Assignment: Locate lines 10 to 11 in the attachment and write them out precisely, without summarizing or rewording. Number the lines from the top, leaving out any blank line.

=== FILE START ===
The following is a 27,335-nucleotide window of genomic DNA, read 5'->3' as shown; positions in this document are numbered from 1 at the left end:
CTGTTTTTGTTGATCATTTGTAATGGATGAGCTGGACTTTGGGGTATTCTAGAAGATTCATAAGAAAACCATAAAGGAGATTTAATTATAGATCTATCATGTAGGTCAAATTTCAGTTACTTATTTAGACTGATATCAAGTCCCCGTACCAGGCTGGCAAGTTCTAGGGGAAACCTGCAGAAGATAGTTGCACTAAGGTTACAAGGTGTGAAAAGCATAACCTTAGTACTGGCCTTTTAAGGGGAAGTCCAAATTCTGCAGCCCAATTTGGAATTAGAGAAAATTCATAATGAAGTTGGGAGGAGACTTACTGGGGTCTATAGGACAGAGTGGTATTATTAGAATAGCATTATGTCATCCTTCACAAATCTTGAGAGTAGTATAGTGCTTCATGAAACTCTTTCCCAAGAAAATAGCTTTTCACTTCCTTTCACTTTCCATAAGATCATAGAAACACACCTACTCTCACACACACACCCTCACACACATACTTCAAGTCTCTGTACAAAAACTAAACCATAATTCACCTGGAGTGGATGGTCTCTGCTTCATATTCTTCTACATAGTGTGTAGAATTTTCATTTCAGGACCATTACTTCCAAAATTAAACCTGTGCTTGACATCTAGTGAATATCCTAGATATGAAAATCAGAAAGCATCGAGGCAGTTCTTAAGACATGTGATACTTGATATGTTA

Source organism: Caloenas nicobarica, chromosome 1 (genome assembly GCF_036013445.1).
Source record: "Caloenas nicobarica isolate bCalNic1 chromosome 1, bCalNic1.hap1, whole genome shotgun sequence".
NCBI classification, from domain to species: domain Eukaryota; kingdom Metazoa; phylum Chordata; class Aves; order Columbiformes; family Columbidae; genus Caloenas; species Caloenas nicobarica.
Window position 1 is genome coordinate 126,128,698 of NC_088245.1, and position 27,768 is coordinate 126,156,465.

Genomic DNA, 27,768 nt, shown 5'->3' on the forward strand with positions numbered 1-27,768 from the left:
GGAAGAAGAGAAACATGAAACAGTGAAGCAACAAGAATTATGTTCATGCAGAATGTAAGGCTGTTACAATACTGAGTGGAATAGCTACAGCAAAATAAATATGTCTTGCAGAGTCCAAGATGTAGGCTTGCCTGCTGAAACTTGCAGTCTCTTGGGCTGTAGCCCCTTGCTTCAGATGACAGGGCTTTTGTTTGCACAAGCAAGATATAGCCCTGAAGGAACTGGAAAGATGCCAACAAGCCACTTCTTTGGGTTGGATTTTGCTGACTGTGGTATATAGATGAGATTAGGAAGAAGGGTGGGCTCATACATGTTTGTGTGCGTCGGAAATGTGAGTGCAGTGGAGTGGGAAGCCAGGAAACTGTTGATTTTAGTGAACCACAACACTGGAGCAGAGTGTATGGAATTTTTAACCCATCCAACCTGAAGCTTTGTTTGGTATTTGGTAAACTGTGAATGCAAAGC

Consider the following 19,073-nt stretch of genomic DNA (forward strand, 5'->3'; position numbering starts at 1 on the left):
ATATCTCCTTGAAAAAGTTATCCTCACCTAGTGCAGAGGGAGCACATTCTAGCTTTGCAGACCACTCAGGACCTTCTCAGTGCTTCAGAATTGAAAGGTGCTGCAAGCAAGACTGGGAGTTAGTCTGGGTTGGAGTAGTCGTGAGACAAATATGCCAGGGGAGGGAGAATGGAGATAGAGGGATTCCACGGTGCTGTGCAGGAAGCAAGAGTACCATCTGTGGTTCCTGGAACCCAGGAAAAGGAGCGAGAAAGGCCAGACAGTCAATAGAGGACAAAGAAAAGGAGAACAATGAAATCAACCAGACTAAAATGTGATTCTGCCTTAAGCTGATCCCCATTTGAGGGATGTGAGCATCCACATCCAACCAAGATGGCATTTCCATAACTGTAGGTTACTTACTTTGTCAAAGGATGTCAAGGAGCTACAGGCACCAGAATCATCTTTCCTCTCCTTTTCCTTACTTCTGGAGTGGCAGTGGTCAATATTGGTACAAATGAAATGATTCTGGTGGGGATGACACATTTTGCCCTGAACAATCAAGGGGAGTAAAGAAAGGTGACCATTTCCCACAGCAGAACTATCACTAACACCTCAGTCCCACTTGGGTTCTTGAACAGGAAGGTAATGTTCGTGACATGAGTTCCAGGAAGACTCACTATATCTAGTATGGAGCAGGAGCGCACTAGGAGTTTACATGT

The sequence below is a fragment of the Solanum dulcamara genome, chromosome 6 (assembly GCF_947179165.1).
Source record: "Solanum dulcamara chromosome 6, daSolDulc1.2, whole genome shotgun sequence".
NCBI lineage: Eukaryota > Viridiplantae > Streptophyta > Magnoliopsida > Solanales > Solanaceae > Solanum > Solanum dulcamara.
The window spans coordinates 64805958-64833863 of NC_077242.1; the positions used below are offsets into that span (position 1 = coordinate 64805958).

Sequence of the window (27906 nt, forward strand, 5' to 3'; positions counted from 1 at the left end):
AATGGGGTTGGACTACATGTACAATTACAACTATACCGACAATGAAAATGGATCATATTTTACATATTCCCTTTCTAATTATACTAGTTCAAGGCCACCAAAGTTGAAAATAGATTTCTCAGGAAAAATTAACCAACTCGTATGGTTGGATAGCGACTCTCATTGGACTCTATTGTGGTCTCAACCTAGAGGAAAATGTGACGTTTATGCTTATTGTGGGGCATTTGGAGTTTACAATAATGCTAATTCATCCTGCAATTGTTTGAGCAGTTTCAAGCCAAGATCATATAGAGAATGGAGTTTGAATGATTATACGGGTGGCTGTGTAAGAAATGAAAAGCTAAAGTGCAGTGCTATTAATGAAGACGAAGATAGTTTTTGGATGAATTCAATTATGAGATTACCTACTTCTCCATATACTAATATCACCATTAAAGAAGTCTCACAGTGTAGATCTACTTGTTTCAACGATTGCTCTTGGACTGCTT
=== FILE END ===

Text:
ATATCTCCTTGAAAAAGTTATCCTCACCTAGTGCAGAGGGAGCACATTCTAGCTTTGCAGACCACTCAGGACCTTCTCAGTGCTTCAGAATTGAAAGGTGCTGCAAGCAAGACTGGGAGTTAGTCTGGGTTGGAGTAGTCGTGAGACAAATATGCCAGGGGAGGGAGAATGGAGATAGAGGGATTCCACGGTGCTGTGCAGGAAGCAAGAGTACCATCTGTGGTTCCTGGAACCCAGGAAAAGGAGCGAGAAAGGCCAGACAGTCAATAGAGGACAAAGAAAAGGAGAACAATGAAATCAACCAGACTAAAATGTGATTCTGCCTTAAGCTGATCCCCATTTGAGGGATGTGAGCATCCACATCCAACCAAGATGGCATTTCCATAACTGTAGGTTACTTACTTTGTCAAAGGATGTCAAGGAGCTACAGGCACCAGAATCATCTTTCCTCTCCTTTTCCTTACTTCTGGAGTGGCAGTGGTCAATATTGGTACAAATGAAATGATTCTGGTGGGGATGACACATTTTGCCCTGAACAATCAAGGGGAGTAAAGAAAGGTGACCATTTCCCACAGCAGAACTATCACTAACACCTCAGTCCCACTTGGGTTCTTGAACAGGAAGGTAATGTTCGTGACATGAGTTCCAGGAAGACTCACTATATCTAGTATGGAGCAGGAGCGCACTAGGAGTTTACATGT

The sequence below is a fragment of the Solanum dulcamara genome, chromosome 6 (assembly GCF_947179165.1).